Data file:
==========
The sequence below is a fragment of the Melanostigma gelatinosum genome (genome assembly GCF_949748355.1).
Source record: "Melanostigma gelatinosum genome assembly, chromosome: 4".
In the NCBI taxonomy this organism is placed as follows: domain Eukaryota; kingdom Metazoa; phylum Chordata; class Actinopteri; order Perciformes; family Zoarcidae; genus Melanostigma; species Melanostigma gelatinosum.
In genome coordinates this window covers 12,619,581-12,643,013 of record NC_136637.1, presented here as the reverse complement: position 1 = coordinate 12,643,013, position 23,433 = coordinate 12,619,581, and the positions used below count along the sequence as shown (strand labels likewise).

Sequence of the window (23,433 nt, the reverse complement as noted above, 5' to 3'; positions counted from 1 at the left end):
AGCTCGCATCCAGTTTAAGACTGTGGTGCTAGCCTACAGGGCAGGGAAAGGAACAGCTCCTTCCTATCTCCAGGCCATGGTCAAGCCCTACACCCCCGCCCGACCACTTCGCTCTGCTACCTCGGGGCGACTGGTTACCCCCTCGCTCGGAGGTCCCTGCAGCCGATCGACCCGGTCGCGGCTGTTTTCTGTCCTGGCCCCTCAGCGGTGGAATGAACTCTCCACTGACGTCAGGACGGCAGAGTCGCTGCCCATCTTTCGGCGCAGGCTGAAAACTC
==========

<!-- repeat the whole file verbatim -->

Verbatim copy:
The sequence below is a fragment of the Melanostigma gelatinosum genome (genome assembly GCF_949748355.1).
Source record: "Melanostigma gelatinosum genome assembly, chromosome: 4".
In the NCBI taxonomy this organism is placed as follows: domain Eukaryota; kingdom Metazoa; phylum Chordata; class Actinopteri; order Perciformes; family Zoarcidae; genus Melanostigma; species Melanostigma gelatinosum.
In genome coordinates this window covers 12,619,581-12,643,013 of record NC_136637.1, presented here as the reverse complement: position 1 = coordinate 12,643,013, position 23,433 = coordinate 12,619,581, and the positions used below count along the sequence as shown (strand labels likewise).

Sequence of the window (23,433 nt, the reverse complement as noted above, 5' to 3'; positions counted from 1 at the left end):
AGCTCGCATCCAGTTTAAGACTGTGGTGCTAGCCTACAGGGCAGGGAAAGGAACAGCTCCTTCCTATCTCCAGGCCATGGTCAAGCCCTACACCCCCGCCCGACCACTTCGCTCTGCTACCTCGGGGCGACTGGTTACCCCCTCGCTCGGAGGTCCCTGCAGCCGATCGACCCGGTCGCGGCTGTTTTCTGTCCTGGCCCCTCAGCGGTGGAATGAACTCTCCACTGACGTCAGGACGGCAGAGTCGCTGCCCATCTTTCGGCGCAGGCTGAAAACTC